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On 6 July 1945, John Curtin’s body was laid in state in King’s Hall in Parliament House. Politicians, public servants and diplomats filed past. Many, like Ben Chifley and Enid Lyons, wept openly. There was a widespread feeling that Curtin was as much a war casualty as the thousands who had fallen in battle. After a memorial service conducted by his friend, Presbyterian minister Hector Harrison, the casket was taken by gun-carriage through crowds lining the roads to Canberra’s Royal Australian Air Force airfield. There it was loaded into a transport plane for the long flight to Perth.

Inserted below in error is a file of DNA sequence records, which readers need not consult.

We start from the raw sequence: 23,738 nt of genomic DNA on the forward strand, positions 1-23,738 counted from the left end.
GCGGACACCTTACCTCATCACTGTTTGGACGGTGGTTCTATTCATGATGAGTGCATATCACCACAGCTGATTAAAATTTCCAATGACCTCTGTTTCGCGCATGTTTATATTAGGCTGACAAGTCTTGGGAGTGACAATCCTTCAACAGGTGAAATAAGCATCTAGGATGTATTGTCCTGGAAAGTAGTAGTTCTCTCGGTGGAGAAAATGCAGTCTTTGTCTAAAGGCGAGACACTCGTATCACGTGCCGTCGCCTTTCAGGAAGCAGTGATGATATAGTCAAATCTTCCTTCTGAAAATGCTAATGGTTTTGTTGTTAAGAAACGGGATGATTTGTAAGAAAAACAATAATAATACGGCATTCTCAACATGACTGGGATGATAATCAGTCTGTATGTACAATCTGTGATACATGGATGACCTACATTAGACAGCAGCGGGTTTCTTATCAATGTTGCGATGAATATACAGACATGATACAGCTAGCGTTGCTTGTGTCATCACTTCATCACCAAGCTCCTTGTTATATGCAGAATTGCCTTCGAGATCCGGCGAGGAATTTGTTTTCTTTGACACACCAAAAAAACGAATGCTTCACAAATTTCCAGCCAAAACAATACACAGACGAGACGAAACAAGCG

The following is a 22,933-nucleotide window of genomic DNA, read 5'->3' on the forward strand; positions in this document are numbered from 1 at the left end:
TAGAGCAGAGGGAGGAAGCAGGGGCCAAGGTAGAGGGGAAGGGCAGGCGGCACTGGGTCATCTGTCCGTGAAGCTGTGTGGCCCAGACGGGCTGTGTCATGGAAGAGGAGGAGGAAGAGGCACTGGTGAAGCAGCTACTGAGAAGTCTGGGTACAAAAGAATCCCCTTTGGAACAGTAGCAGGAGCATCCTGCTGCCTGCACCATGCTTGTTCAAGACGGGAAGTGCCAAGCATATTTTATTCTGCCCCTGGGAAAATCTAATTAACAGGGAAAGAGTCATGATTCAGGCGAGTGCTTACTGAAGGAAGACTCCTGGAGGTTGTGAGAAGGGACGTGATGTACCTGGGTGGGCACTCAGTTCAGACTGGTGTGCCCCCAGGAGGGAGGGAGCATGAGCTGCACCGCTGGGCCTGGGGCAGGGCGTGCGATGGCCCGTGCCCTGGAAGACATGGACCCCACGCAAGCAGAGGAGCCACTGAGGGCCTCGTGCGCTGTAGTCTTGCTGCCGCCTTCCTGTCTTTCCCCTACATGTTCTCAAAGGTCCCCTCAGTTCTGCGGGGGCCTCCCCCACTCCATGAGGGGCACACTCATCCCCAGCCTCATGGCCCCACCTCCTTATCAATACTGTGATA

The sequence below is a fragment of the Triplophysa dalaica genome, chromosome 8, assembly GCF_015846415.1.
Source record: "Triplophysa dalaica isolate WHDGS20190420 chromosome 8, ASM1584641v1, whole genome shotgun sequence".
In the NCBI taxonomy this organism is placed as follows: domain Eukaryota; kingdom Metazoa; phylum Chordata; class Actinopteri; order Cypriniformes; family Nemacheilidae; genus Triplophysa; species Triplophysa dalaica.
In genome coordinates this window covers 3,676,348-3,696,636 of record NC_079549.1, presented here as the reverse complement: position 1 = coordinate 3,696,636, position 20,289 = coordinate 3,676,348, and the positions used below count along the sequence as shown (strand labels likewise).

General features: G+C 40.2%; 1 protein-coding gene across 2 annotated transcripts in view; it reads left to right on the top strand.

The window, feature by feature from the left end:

At Curtin’s funeral in Perth, his successor, Prime Minister Frank Forde, and his long-time opponent, Robert Menzies, were two of the pall-bearers. There was an outpouring of grief as the funeral cortege passed through tens of thousands of people lining the streets on the route to the Karrakatta cemetery, while others gathered at the graveside in the Presbyterian section of the cemetery.
John Curtin’s death shocked the nation he had led with fortitude throughout the years of war.